• Language instruction
  • Grandparents and Extended Family

    • Visits (How often and when will visits with extended family take place? Who will be in attendance?)
    • Communication (How and when will children communicate with their extended family?
  • Travel

    • Notice of travelling with the child (Will notice of travel be given to the other parent? Should notice be given for all travel or just travel that is out of province? What type of information is to be shared? Consider flight information as well as contact information for children during time away in case of emergency.)
    • Written consent for child to travel out of the country may be required (Consider: voyage.gc.ca/preparation_information/consent-letter_lettre-consentement-eng;
    • Child’s passport (Who will keep the child’s passport? Will each parent have a copy of the passport number?)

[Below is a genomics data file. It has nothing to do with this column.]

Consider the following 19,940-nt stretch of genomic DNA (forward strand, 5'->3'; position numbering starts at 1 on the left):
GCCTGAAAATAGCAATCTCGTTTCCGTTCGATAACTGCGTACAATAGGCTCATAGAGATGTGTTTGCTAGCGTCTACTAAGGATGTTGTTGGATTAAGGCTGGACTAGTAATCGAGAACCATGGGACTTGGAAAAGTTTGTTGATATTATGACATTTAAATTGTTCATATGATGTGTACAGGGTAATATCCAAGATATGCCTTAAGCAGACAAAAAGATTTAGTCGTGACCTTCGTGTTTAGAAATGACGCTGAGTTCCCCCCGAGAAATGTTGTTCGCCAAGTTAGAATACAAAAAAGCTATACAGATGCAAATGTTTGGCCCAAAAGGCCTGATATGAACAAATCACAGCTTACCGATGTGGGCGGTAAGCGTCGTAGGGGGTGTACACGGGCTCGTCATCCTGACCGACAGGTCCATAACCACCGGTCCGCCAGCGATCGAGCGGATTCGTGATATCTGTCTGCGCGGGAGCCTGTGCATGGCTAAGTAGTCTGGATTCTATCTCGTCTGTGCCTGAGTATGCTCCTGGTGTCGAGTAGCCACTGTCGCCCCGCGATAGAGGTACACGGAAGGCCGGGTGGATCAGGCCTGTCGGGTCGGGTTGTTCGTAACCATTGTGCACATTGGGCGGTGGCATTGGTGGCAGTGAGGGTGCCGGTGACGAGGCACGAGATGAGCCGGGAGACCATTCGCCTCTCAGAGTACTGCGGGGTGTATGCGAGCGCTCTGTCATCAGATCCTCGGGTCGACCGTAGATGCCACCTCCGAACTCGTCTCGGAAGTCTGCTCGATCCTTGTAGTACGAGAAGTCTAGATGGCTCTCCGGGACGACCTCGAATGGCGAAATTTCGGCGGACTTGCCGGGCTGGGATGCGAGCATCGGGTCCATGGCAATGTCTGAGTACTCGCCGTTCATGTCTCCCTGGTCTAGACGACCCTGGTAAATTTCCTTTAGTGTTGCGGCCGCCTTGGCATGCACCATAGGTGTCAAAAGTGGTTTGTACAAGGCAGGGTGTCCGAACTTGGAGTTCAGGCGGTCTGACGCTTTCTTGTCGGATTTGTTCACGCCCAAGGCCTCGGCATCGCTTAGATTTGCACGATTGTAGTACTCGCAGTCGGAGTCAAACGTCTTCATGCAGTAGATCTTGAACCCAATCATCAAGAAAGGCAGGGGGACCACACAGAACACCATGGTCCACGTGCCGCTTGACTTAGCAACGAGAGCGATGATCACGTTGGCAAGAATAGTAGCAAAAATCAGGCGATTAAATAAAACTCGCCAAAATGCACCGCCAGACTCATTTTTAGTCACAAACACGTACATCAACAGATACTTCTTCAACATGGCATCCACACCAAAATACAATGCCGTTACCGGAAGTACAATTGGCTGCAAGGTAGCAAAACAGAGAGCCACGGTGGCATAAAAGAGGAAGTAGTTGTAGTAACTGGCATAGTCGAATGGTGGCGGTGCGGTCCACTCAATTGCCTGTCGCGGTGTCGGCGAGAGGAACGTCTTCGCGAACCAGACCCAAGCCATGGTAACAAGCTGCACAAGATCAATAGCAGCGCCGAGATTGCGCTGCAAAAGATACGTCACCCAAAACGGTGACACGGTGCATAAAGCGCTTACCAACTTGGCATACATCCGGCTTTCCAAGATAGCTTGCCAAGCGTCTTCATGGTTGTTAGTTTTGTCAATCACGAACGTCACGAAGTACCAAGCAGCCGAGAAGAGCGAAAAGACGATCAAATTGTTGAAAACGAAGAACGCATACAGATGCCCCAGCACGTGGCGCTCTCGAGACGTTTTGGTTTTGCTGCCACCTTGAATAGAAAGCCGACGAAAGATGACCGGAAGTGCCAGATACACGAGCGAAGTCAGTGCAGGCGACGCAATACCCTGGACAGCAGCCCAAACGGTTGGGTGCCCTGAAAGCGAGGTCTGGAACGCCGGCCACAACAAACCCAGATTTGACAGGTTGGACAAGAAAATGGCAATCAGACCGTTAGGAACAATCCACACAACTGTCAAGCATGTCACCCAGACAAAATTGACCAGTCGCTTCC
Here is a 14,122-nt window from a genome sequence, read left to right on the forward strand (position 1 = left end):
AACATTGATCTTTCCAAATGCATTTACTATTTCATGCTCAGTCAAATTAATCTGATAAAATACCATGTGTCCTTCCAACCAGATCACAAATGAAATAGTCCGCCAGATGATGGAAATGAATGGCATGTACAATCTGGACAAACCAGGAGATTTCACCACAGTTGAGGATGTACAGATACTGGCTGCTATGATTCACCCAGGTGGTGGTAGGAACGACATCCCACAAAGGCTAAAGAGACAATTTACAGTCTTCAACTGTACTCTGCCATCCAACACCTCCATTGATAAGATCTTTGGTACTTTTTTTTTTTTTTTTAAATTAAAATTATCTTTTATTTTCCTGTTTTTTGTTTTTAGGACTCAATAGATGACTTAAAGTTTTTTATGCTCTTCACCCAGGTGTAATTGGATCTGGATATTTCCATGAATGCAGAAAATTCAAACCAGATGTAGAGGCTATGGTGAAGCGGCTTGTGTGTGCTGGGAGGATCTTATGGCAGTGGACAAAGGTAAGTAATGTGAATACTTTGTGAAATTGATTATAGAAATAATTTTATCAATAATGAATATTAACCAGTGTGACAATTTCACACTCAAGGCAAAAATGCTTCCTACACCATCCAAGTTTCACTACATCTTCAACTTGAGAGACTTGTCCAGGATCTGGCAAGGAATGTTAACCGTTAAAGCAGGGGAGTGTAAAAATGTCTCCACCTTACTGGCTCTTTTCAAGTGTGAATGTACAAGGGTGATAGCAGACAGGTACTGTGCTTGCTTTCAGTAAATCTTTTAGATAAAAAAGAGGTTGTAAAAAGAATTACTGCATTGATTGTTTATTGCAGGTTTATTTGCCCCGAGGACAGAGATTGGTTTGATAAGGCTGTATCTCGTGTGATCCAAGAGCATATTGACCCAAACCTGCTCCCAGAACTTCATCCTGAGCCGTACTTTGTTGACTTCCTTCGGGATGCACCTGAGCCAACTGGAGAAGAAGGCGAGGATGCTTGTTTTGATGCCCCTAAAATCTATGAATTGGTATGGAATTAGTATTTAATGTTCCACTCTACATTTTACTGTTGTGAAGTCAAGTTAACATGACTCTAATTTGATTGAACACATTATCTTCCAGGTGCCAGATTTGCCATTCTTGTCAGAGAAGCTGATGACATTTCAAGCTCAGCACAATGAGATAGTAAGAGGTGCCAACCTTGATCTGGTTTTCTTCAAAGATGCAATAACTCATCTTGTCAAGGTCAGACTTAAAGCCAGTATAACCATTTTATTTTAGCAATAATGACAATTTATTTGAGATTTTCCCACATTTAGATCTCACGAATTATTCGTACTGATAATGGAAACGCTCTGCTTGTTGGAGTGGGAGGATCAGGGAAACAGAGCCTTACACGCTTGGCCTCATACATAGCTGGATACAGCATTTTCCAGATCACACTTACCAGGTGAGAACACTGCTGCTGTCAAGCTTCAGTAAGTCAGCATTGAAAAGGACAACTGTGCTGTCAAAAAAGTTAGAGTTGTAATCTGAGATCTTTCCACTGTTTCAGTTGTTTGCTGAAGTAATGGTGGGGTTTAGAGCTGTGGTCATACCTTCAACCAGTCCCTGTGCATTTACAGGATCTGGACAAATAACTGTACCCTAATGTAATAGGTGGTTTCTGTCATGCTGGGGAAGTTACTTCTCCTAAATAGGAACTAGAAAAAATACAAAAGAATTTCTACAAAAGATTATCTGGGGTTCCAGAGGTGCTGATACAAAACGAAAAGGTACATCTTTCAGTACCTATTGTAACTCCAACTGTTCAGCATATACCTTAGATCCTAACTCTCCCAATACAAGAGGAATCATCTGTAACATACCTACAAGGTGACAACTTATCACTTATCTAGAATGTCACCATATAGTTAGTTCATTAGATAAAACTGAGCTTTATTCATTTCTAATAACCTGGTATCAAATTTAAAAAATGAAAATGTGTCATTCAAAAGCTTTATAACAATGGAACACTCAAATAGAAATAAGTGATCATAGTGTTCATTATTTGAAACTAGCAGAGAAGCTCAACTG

• Communication Between Parents

    • Type of information to be communicated (Consider medical information, school information, change of address, telephone numbers, travel plans)
    • Method of communication (Consider e-mail, communication notebook, text-message, telephone, internet tools)
    • Frequency of communication
    • Emergency communication
  • Making Changes to Parenting Plan

    • Process for making changes to the parenting schedule or other parts of the parenting plan (Consider a process for reviewing arrangements as circumstances of you and your child change.)
  • Solving Problems